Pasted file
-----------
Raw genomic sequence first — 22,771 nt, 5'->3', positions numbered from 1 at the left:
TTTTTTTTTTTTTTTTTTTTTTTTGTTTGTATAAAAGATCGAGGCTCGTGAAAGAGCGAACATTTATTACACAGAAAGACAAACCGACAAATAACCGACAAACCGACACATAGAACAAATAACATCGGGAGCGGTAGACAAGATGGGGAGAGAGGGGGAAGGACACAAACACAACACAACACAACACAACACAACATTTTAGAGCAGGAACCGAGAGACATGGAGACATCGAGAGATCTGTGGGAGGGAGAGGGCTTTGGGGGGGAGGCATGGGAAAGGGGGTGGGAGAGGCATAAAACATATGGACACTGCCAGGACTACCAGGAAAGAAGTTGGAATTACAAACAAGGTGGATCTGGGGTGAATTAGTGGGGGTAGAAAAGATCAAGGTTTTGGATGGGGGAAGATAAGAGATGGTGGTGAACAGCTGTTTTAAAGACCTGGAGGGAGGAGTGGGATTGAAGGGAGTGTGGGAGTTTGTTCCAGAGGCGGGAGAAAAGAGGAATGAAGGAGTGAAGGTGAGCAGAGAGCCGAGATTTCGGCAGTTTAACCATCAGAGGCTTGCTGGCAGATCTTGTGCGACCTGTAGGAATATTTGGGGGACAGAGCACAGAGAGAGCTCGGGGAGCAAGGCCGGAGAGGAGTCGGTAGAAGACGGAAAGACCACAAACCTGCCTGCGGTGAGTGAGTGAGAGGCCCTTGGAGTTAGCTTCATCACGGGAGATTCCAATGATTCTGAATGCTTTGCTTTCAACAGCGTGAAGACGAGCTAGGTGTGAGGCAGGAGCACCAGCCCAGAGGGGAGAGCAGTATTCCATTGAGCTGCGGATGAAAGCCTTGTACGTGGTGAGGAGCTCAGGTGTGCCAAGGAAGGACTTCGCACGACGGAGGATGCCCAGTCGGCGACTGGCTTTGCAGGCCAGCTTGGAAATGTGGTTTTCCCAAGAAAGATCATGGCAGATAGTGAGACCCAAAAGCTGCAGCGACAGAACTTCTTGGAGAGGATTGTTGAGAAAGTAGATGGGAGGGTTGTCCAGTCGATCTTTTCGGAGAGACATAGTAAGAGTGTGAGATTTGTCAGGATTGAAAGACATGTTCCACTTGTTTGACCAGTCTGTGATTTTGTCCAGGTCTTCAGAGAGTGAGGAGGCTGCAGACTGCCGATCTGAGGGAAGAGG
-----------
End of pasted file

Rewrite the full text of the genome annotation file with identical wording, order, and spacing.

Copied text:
Raw genomic sequence first — 22,771 nt, 5'->3', positions numbered from 1 at the left:
TTTTTTTTTTTTTTTTTTTTTTTTGTTTGTATAAAAGATCGAGGCTCGTGAAAGAGCGAACATTTATTACACAGAAAGACAAACCGACAAATAACCGACAAACCGACACATAGAACAAATAACATCGGGAGCGGTAGACAAGATGGGGAGAGAGGGGGAAGGACACAAACACAACACAACACAACACAACACAACATTTTAGAGCAGGAACCGAGAGACATGGAGACATCGAGAGATCTGTGGGAGGGAGAGGGCTTTGGGGGGGAGGCATGGGAAAGGGGGTGGGAGAGGCATAAAACATATGGACACTGCCAGGACTACCAGGAAAGAAGTTGGAATTACAAACAAGGTGGATCTGGGGTGAATTAGTGGGGGTAGAAAAGATCAAGGTTTTGGATGGGGGAAGATAAGAGATGGTGGTGAACAGCTGTTTTAAAGACCTGGAGGGAGGAGTGGGATTGAAGGGAGTGTGGGAGTTTGTTCCAGAGGCGGGAGAAAAGAGGAATGAAGGAGTGAAGGTGAGCAGAGAGCCGAGATTTCGGCAGTTTAACCATCAGAGGCTTGCTGGCAGATCTTGTGCGACCTGTAGGAATATTTGGGGGACAGAGCACAGAGAGAGCTCGGGGAGCAAGGCCGGAGAGGAGTCGGTAGAAGACGGAAAGACCACAAACCTGCCTGCGGTGAGTGAGTGAGAGGCCCTTGGAGTTAGCTTCATCACGGGAGATTCCAATGATTCTGAATGCTTTGCTTTCAACAGCGTGAAGACGAGCTAGGTGTGAGGCAGGAGCACCAGCCCAGAGGGGAGAGCAGTATTCCATTGAGCTGCGGATGAAAGCCTTGTACGTGGTGAGGAGCTCAGGTGTGCCAAGGAAGGACTTCGCACGACGGAGGATGCCCAGTCGGCGACTGGCTTTGCAGGCCAGCTTGGAAATGTGGTTTTCCCAAGAAAGATCATGGCAGATAGTGAGACCCAAAAGCTGCAGCGACAGAACTTCTTGGAGAGGATTGTTGAGAAAGTAGATGGGAGGGTTGTCCAGTCGATCTTTTCGGAGAGACATAGTAAGAGTGTGAGATTTGTCAGGATTGAAAGACATGTTCCACTTGTTTGACCAGTCTGTGATTTTGTCCAGGTCTTCAGAGAGTGAGGAGGCTGCAGACTGCCGATCTGAGGGAAGAGG